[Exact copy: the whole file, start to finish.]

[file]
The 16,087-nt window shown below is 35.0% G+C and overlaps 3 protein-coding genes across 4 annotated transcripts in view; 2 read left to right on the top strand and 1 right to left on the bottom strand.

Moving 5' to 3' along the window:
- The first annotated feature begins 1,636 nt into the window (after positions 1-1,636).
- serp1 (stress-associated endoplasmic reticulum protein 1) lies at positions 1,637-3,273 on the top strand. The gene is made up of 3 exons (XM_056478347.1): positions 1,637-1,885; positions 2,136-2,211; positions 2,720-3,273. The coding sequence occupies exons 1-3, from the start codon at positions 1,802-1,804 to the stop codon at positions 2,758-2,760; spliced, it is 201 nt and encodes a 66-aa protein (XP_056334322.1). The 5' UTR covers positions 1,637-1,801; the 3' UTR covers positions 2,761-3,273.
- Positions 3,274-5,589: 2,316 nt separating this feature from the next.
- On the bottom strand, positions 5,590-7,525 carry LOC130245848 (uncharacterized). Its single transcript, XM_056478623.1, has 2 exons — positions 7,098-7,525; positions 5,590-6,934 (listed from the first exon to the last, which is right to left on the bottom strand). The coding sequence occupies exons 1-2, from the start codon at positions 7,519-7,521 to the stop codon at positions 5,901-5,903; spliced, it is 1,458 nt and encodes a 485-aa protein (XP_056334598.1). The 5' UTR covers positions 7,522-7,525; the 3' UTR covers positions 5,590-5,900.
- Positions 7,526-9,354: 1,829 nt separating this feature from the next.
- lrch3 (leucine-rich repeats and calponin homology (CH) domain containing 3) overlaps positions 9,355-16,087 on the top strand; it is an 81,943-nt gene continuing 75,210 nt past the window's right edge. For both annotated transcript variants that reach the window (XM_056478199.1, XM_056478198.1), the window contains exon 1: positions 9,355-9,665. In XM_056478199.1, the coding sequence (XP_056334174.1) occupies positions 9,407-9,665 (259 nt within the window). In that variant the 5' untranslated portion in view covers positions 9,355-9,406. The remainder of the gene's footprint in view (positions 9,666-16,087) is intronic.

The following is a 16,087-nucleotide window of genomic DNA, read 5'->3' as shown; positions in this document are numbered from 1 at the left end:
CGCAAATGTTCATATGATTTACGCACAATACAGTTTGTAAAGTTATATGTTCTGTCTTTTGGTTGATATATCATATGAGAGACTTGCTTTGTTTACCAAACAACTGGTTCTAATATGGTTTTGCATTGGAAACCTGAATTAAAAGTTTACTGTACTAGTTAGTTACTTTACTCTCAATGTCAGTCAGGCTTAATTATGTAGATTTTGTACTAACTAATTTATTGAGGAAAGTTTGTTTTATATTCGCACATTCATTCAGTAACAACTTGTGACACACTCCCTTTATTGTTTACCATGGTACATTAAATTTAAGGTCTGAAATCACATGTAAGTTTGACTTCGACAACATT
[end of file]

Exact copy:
The 16,087-nt window shown below is 35.0% G+C and overlaps 3 protein-coding genes across 4 annotated transcripts in view; 2 read left to right on the top strand and 1 right to left on the bottom strand.

Moving 5' to 3' along the window:
- The first annotated feature begins 1,636 nt into the window (after positions 1-1,636).
- serp1 (stress-associated endoplasmic reticulum protein 1) lies at positions 1,637-3,273 on the top strand. The gene is made up of 3 exons (XM_056478347.1): positions 1,637-1,885; positions 2,136-2,211; positions 2,720-3,273. The coding sequence occupies exons 1-3, from the start codon at positions 1,802-1,804 to the stop codon at positions 2,758-2,760; spliced, it is 201 nt and encodes a 66-aa protein (XP_056334322.1). The 5' UTR covers positions 1,637-1,801; the 3' UTR covers positions 2,761-3,273.
- Positions 3,274-5,589: 2,316 nt separating this feature from the next.
- On the bottom strand, positions 5,590-7,525 carry LOC130245848 (uncharacterized). Its single transcript, XM_056478623.1, has 2 exons — positions 7,098-7,525; positions 5,590-6,934 (listed from the first exon to the last, which is right to left on the bottom strand). The coding sequence occupies exons 1-2, from the start codon at positions 7,519-7,521 to the stop codon at positions 5,901-5,903; spliced, it is 1,458 nt and encodes a 485-aa protein (XP_056334598.1). The 5' UTR covers positions 7,522-7,525; the 3' UTR covers positions 5,590-5,900.
- Positions 7,526-9,354: 1,829 nt separating this feature from the next.
- lrch3 (leucine-rich repeats and calponin homology (CH) domain containing 3) overlaps positions 9,355-16,087 on the top strand; it is an 81,943-nt gene continuing 75,210 nt past the window's right edge. For both annotated transcript variants that reach the window (XM_056478199.1, XM_056478198.1), the window contains exon 1: positions 9,355-9,665. In XM_056478199.1, the coding sequence (XP_056334174.1) occupies positions 9,407-9,665 (259 nt within the window). In that variant the 5' untranslated portion in view covers positions 9,355-9,406. The remainder of the gene's footprint in view (positions 9,666-16,087) is intronic.

The following is a 16,087-nucleotide window of genomic DNA, read 5'->3' as shown; positions in this document are numbered from 1 at the left end:
CGCAAATGTTCATATGATTTACGCACAATACAGTTTGTAAAGTTATATGTTCTGTCTTTTGGTTGATATATCATATGAGAGACTTGCTTTGTTTACCAAACAACTGGTTCTAATATGGTTTTGCATTGGAAACCTGAATTAAAAGTTTACTGTACTAGTTAGTTACTTTACTCTCAATGTCAGTCAGGCTTAATTATGTAGATTTTGTACTAACTAATTTATTGAGGAAAGTTTGTTTTATATTCGCACATTCATTCAGTAACAACTTGTGACACACTCCCTTTATTGTTTACCATGGTACATTAAATTTAAGGTCTGAAATCACATGTAAGTTTGACTTCGACAACATT